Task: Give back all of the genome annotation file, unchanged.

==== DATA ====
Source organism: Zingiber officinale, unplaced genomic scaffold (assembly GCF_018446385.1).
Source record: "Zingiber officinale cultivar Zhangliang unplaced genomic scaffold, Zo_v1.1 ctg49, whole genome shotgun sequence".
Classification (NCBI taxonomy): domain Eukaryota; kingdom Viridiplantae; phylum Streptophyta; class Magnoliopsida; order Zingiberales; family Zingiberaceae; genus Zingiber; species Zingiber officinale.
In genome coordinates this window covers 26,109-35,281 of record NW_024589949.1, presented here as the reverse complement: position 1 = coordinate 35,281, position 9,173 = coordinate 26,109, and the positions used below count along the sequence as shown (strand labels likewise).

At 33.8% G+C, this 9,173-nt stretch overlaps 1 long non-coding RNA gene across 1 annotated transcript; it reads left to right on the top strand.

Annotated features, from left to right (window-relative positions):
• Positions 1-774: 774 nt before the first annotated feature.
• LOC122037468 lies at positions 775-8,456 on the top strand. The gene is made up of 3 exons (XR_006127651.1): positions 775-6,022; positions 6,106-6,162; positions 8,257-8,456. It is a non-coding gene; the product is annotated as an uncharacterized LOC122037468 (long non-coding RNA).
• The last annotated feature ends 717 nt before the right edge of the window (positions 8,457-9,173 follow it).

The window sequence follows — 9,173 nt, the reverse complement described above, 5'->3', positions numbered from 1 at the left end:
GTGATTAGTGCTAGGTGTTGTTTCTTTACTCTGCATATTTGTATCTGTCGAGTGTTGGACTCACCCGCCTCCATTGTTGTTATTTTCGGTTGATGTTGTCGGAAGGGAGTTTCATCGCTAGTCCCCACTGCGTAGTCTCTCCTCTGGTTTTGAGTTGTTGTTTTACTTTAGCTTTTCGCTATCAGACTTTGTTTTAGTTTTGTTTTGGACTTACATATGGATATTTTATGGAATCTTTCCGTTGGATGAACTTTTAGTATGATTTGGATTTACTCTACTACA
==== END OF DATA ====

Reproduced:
Source organism: Zingiber officinale, unplaced genomic scaffold (assembly GCF_018446385.1).
Source record: "Zingiber officinale cultivar Zhangliang unplaced genomic scaffold, Zo_v1.1 ctg49, whole genome shotgun sequence".
Classification (NCBI taxonomy): domain Eukaryota; kingdom Viridiplantae; phylum Streptophyta; class Magnoliopsida; order Zingiberales; family Zingiberaceae; genus Zingiber; species Zingiber officinale.
In genome coordinates this window covers 26,109-35,281 of record NW_024589949.1, presented here as the reverse complement: position 1 = coordinate 35,281, position 9,173 = coordinate 26,109, and the positions used below count along the sequence as shown (strand labels likewise).

At 33.8% G+C, this 9,173-nt stretch overlaps 1 long non-coding RNA gene across 1 annotated transcript; it reads left to right on the top strand.

Annotated features, from left to right (window-relative positions):
• Positions 1-774: 774 nt before the first annotated feature.
• LOC122037468 lies at positions 775-8,456 on the top strand. The gene is made up of 3 exons (XR_006127651.1): positions 775-6,022; positions 6,106-6,162; positions 8,257-8,456. It is a non-coding gene; the product is annotated as an uncharacterized LOC122037468 (long non-coding RNA).
• The last annotated feature ends 717 nt before the right edge of the window (positions 8,457-9,173 follow it).

The window sequence follows — 9,173 nt, the reverse complement described above, 5'->3', positions numbered from 1 at the left end:
GTGATTAGTGCTAGGTGTTGTTTCTTTACTCTGCATATTTGTATCTGTCGAGTGTTGGACTCACCCGCCTCCATTGTTGTTATTTTCGGTTGATGTTGTCGGAAGGGAGTTTCATCGCTAGTCCCCACTGCGTAGTCTCTCCTCTGGTTTTGAGTTGTTGTTTTACTTTAGCTTTTCGCTATCAGACTTTGTTTTAGTTTTGTTTTGGACTTACATATGGATATTTTATGGAATCTTTCCGTTGGATGAACTTTTAGTATGATTTGGATTTACTCTACTACA